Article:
Background: Amyotrophic lateral sclerosis (ALS) is a multifactorial, multisystem motor neuron disease for which currently there is no effective treatment. There is an urgent need to identify biomarkers to tackle the disease's complexity and help in early diagnosis, prognosis, and therapy. Extracellular vesicles (EVs) are nanostructures released by any cell type into body fluids. Their biophysical and biochemical characteristics vary with the parent cell's physiological and pathological state and make them an attractive source of multidimensional data for patient classification and stratification.
Methods: We analyzed plasma-derived EVs of ALS patients (n = 106) and controls (n = 96), and SOD1G93A and TDP-43Q331K mouse models of ALS. We purified plasma EVs by nickel-based isolation, characterized their EV size distribution and morphology respectively by nanotracking analysis and transmission electron microscopy, and analyzed EV markers and protein cargos by Western blot and proteomics. We used machine learning techniques to predict diagnosis and prognosis.
Results: Our procedure resulted in high-yield isolation of intact and polydisperse plasma EVs, with minimal lipoprotein contamination. EVs in the plasma of ALS patients and the two mouse models of ALS had a distinctive size distribution and lower HSP90 levels compared to the controls. In terms of disease progression, the levels of cyclophilin A with the EV size distribution distinguished fast and slow disease progressors, a possibly new means for patient stratification. Immuno-electron microscopy also suggested that phosphorylated TDP-43 is not an intravesicular cargo of plasma-derived EVs.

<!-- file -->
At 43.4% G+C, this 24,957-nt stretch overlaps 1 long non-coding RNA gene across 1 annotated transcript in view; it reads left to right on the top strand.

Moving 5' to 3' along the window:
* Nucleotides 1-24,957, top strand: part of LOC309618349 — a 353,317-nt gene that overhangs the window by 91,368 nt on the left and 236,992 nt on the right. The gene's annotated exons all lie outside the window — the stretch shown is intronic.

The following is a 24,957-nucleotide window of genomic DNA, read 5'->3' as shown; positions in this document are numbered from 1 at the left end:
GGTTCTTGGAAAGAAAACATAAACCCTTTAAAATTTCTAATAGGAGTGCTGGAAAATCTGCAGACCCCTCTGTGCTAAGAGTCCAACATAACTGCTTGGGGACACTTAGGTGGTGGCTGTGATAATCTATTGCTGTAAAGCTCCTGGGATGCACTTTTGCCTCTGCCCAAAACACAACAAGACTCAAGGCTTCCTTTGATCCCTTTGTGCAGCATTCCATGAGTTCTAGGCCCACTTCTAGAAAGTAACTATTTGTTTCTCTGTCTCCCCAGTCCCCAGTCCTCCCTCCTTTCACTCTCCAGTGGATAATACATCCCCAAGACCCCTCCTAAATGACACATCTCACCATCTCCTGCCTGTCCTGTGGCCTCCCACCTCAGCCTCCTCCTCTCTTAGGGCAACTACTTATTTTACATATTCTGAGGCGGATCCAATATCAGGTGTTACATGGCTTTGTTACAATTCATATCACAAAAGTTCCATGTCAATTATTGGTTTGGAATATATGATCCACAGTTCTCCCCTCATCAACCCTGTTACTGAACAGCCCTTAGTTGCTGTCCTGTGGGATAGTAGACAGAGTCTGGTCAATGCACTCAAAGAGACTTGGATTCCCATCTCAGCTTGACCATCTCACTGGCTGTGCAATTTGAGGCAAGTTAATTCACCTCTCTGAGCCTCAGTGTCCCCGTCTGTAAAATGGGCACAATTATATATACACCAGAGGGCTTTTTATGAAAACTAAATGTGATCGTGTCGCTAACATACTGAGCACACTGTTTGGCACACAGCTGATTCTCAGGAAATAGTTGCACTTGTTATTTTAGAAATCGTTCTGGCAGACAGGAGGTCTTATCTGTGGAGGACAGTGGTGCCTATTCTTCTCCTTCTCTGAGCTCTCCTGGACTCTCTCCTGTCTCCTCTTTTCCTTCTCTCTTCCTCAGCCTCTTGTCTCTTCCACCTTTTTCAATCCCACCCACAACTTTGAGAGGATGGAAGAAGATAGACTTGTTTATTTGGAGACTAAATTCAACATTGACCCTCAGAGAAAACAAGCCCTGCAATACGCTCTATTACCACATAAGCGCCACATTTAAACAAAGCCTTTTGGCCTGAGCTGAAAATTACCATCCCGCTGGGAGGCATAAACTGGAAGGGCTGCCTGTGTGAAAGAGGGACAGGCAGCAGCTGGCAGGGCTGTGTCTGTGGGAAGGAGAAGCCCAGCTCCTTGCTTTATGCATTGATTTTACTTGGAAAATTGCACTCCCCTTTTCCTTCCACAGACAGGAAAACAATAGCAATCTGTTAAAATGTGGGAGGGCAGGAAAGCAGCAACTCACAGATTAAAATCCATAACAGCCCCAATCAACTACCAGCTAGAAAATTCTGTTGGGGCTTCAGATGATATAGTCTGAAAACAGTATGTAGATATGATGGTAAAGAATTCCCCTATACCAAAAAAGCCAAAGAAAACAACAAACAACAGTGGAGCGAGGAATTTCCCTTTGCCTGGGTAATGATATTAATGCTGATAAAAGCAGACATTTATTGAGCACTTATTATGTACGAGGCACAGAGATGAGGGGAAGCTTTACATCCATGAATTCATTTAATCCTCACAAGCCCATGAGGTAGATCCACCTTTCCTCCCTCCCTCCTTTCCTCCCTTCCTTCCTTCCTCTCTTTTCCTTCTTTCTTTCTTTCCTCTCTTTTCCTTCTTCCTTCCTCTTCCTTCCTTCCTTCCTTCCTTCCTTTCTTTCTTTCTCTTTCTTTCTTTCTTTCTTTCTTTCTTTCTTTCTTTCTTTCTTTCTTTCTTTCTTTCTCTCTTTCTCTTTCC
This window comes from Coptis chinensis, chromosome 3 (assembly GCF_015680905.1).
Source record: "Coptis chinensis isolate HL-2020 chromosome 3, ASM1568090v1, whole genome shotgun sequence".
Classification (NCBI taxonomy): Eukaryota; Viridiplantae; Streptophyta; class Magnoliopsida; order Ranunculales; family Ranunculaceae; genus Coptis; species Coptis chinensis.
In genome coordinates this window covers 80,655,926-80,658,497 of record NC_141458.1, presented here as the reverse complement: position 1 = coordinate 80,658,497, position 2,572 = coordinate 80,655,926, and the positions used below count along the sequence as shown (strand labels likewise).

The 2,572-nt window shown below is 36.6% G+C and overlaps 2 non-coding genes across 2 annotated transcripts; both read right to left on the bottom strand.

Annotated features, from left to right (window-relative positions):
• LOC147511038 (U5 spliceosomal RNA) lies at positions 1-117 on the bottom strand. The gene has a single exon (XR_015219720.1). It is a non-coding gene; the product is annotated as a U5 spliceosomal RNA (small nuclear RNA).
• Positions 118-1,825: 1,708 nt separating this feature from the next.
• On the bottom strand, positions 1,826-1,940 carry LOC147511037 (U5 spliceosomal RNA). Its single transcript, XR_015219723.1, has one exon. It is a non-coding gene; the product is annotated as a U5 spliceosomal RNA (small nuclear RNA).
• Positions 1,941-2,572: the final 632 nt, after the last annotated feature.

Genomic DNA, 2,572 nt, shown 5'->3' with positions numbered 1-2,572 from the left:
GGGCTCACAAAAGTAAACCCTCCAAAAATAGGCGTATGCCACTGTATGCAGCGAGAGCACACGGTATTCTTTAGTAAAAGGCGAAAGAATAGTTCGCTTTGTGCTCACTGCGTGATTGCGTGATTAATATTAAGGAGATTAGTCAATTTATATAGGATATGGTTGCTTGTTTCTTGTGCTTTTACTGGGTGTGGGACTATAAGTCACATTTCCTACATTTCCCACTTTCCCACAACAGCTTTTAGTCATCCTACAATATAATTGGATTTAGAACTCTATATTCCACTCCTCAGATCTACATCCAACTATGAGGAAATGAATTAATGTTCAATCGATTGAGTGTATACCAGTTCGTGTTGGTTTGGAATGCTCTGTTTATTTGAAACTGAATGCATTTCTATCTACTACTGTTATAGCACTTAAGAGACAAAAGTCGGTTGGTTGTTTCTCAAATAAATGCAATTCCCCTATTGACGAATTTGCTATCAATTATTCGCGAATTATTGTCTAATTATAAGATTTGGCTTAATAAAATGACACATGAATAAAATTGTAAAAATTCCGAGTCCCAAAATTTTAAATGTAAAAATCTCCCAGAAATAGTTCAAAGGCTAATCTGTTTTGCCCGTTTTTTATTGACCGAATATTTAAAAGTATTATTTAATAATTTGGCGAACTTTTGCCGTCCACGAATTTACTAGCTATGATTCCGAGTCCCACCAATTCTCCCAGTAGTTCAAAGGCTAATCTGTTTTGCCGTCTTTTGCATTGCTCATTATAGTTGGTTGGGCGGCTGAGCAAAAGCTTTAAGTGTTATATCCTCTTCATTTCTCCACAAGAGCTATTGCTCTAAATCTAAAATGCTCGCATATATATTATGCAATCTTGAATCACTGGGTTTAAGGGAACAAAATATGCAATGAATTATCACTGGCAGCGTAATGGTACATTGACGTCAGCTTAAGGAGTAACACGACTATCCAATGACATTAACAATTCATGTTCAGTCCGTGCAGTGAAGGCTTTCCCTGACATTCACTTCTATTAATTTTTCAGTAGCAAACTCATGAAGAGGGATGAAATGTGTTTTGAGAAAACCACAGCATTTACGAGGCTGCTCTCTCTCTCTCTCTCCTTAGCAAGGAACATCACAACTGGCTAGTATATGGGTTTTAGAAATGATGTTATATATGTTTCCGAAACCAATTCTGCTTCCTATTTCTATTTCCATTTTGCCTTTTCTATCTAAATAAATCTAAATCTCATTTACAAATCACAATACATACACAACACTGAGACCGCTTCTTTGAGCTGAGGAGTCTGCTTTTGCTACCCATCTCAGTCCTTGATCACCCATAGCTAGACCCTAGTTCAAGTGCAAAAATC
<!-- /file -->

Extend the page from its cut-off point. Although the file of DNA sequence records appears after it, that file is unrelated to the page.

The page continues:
Conclusions: Our analysis unmasked features in plasma EVs of ALS patients with potential straightforward clinical application. We conceived an innovative mathematical model based on machine learning which, by integrating EV size distribution data with protein cargoes, gave very high prediction rates for disease diagnosis and prognosis.
Keywords: Biomarkers; Extracellular vesicles; HSP90; Machine learning; PPIA; Phosphorylated TDP-43; Plasma.
© 2021. The Author(s).